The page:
ENERGY & OFFSHORE | Staff Reporter, Singapore

China crude woes could continue through 2025

Reorganisation of Daqing Oil Co., could add up to the hassle.

While planned re-organisation of the Daqing Oil Company opens up the possibility of greater Chinese investment moving into the oilfield services space in the Middle East and Asia-Pacific, the resultant spending pullback in output maintenance activities domestically will ensure China's crude oil production continues to decline through to 2025, said BMI.

Amid numerous structural and external headwinds squeezing growth opportunities in the Chinese upstream segment, state-owned giant China National Petroleum Corporation (CNPC) announced plans to re-organise its subsidiary Daqing Oil Company (DOC), operator of the giant Daqing oilfield, into a service-focused international player.

Specifically, CNPC Chairman Wang Yilin urged the firm to aggressively expand its contracting business, which provides services including engineering, procurement and design of surface facilities and onshore drilling.

The announcement is aligned with CNPC's broader strategy to streamline its upstream operations, as low oil prices, spending cuts and natural declines continue to drag on the production performance of its largest crude assets, including the four-decade old Daqing.

BMI believes CNPC's decision will have the following implications:

Although primarily domestically focused, due to a dearth of new oil plays at home and an energy policy increasingly shifting in favour of natural gas and cleaner energy sources, we believe contracting opportunities for DOC will mostly lie in international markets.

For instance, DOC will be able to capitalise on parent firm CNPC's involvement in key production and development plays in Iran and Iraq. It is our view continued E&P spending by national and international oil companies alike will keep projects moving and support demand for oilfield services in the Middle East.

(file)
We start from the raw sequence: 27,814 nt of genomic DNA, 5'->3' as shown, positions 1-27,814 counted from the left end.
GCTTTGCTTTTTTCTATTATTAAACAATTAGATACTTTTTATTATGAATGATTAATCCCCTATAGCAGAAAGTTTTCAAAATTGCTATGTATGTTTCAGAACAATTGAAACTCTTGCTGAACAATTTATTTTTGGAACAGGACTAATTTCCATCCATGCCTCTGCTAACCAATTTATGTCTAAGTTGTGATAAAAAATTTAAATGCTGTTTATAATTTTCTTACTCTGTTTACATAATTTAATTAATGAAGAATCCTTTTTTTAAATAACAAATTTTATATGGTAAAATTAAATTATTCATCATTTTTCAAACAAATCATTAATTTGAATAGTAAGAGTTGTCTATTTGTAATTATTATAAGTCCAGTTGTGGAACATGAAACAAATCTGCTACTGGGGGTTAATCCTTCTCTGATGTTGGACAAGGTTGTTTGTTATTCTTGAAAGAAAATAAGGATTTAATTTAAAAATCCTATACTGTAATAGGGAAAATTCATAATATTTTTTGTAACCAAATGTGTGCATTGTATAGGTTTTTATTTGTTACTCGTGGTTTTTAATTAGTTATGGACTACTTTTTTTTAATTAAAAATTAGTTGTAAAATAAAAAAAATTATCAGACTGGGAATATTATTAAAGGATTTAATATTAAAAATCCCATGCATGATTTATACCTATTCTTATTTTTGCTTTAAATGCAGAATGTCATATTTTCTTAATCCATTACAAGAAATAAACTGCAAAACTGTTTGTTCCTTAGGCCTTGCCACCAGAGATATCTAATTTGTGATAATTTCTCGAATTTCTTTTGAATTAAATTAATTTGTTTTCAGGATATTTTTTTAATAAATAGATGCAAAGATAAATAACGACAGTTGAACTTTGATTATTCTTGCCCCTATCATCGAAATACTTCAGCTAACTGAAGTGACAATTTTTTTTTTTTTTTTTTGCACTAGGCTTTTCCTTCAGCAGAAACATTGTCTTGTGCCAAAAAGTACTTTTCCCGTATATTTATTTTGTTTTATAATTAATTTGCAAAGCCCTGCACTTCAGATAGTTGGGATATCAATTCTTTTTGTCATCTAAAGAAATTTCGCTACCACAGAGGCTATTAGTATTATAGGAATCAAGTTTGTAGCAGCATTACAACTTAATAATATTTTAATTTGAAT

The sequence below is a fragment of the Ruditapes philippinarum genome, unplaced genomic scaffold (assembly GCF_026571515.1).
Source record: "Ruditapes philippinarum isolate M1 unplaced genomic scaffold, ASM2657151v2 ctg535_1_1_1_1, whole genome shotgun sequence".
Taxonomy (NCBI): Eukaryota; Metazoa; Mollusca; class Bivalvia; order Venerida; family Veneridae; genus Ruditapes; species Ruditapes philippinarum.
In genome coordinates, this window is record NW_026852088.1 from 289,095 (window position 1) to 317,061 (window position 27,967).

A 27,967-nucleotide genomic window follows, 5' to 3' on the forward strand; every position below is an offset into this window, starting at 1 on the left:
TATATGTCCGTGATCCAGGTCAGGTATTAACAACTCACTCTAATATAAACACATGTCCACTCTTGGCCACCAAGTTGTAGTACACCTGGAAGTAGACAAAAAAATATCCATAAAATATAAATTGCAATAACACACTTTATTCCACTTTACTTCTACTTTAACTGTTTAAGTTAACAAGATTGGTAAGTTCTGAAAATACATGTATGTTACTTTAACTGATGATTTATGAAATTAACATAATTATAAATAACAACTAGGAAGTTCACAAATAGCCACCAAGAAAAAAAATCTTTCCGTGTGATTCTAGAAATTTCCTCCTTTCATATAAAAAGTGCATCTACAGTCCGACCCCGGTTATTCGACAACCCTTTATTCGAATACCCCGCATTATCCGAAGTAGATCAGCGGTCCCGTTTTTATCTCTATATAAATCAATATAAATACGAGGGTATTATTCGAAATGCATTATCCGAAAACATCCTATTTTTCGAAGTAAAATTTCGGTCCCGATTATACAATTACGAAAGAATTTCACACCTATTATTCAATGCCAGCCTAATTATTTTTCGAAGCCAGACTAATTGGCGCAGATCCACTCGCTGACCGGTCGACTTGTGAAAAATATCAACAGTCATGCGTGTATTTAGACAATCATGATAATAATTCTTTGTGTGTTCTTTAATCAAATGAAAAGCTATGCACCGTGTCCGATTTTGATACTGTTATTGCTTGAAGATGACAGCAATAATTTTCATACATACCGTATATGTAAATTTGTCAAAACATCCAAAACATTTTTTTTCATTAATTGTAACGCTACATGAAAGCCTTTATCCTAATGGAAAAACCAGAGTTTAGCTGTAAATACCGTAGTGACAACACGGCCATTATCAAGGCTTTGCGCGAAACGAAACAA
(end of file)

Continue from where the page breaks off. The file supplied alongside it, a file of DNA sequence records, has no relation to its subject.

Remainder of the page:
Additionally, having operated China's largest oilfield for more than four-decades, such experience could prove vastly useful for Asian countries seeking greater exploitation of their onshore assets, namely India, Indonesia, Myanmar, and Pakistan.

According to our Upstream Projects Database, there are over 35 onshore projects in these countries that are either in development, being appraised or expanded. Mongolia and Bangladesh represent more frontier options, and while Australia's underexplored onshore potential remains enticing, stigma towards onshore drilling poses a significant hurdle.

The decision to re-organise DOC also suggests that CNPC will gradually curb spending at its oldest oilfield (Daqing), hitting China's overall crude production.

Despite provisions of costly production maintenance works, both output volumes as well as revenues have been shrinking at Daqing for some time. From producing about 1.0mn b/d of crude oil at peak, current output at the field has declined to about 763,000b/d (still nearly 20.0% of China's total oil output). Fresh industry reports of more than a third of DOC's drilling facilities at Daqing being prepared to be mothballed suggests that the fall as further to go.

Output declines at Daqing supports our negative outlook on China's long-term crude oil production, which we forecast to fall at an average rate of 1.0-2.0% per annum over the next 10 years. Instructively, output hit a seven-year low (in b/d terms) in October 2016, marking the eighth consecutive month that production has declined in y-o-y terms in the year to date. 

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